Nike’s Crisis: “Air Max is Becoming Air Min”

Nike expects revenue to decrease in the first half of FY2024, citing fierce competition from On and Hoka.
March 31, 2024
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On and Hoka running shoes

More consumers are asking themselves whether they should buy On or Hoka running shoes. This has Nike executives worried.

According to Bloomberg, Nike expects revenue to decrease by a low-single-digit percentage in the first half of FY2024 due to growing competition from emerging running shoe brands. On and Hoka generated revenue of $1.99 billion and $521 million, respectively, in FY2023.

Nike’s lack of momentum results from several years of missteps:

  • Nike fell behind in the innovation race
  • Nike shed wholesale deals when it pivoted to DTC in 2017

Nike has fallen behind in the innovation race, and they know it. Nike announced a series of senior executive changes to reinvigorate its product innovation—something industry analysts like Chris Burnes were starting to question. He said, “There is no newness coming out of Nike.” Meanwhile, On and Hoka credit their cushioning technology, called CloudTec® and Meta-Rockers, respectively, for improving sales and customer loyalty.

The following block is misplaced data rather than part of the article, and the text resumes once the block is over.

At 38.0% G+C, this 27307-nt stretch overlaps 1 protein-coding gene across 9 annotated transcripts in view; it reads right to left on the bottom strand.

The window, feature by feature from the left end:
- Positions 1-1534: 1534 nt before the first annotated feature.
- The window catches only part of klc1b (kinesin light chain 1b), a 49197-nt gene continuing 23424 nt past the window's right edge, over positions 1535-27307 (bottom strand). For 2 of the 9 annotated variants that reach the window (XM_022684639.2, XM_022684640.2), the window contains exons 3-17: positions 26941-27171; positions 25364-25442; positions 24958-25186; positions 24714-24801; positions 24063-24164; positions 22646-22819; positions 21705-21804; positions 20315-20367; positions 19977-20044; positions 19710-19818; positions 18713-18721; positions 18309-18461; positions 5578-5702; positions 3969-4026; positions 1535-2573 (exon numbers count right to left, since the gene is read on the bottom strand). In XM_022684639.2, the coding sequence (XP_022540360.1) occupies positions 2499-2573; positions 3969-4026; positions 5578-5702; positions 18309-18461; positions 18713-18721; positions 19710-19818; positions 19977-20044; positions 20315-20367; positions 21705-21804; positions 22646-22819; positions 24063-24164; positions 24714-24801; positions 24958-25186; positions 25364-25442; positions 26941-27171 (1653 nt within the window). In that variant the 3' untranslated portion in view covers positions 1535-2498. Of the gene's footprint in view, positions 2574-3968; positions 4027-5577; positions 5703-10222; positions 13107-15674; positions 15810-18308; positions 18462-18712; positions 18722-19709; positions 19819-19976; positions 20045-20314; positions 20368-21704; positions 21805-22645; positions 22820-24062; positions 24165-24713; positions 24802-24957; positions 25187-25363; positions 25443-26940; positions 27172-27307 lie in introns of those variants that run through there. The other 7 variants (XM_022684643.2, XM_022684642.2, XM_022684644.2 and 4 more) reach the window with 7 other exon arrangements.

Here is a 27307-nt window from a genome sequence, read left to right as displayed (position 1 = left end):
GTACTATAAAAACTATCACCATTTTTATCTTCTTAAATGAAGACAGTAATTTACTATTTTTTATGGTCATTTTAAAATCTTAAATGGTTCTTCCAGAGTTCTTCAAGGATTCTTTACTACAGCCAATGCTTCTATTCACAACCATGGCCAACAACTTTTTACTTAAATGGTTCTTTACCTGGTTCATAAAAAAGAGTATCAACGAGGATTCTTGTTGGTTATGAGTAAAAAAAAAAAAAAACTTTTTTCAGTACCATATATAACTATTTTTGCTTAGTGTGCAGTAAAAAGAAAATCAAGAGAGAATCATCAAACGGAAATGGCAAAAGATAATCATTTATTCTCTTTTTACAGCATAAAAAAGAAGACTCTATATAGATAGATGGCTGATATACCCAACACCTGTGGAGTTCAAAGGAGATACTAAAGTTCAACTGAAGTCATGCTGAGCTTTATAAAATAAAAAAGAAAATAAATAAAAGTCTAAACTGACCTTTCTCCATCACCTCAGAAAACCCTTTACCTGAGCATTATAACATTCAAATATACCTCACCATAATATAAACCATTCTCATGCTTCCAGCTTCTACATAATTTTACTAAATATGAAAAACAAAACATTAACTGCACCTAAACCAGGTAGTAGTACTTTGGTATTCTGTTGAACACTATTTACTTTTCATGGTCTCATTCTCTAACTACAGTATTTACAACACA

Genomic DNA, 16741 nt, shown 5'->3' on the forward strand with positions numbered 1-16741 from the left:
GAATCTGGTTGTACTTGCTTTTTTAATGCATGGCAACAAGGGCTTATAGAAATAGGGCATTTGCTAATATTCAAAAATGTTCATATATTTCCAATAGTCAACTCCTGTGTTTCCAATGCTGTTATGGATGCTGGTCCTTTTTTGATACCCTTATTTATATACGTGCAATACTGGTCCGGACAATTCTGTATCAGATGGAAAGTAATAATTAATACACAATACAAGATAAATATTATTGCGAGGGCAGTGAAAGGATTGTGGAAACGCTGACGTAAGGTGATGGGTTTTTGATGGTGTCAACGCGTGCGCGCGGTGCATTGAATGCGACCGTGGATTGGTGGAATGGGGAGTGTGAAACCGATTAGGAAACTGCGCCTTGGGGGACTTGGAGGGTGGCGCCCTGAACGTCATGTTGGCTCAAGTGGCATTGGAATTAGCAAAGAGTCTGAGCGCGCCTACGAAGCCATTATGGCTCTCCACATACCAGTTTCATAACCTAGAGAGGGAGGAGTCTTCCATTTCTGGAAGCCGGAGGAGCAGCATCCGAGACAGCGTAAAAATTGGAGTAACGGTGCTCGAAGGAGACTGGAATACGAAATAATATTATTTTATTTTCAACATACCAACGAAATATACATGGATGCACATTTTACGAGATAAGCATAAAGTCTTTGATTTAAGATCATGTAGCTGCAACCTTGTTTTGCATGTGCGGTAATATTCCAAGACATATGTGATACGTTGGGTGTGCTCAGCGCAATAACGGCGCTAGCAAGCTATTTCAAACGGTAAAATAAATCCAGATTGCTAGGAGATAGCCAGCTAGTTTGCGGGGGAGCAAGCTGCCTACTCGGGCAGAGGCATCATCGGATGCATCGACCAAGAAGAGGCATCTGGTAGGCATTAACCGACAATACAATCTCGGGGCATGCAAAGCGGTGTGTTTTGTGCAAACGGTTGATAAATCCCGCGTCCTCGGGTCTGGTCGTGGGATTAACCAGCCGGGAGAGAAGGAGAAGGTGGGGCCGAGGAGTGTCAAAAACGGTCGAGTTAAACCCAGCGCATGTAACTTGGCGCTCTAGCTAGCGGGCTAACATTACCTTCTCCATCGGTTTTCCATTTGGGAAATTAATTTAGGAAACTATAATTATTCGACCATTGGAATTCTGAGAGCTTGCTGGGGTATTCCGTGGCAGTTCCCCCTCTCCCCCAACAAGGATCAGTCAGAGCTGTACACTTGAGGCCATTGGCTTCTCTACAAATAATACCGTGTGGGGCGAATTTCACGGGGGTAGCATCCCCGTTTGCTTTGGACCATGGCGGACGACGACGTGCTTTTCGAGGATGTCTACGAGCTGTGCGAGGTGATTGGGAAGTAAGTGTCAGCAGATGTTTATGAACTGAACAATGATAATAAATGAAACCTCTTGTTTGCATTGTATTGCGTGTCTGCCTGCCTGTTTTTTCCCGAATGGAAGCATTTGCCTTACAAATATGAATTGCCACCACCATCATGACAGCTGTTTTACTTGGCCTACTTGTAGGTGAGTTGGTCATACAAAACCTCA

When Nike pivoted from wholesale to direct-to-consumer in 2017, it closed several wholesale deals completely and reduced its accounts. Last year, Nike started to reverse course and renewed wholesale relationships with Macy’s, DSW, and Foot Locker. In retrospect, Nike needed to build their direct-to-consumer business, as it accounted for $21.3 billion in FY2023, up 14 percent on a reported basis, but they didn’t need to do it at the expense of their wholesale business. Nike’s direct-to-consumer business is not positioned to capture enough demand, and it’s less resilient to market fluctuations relative to a multi-channel approach.

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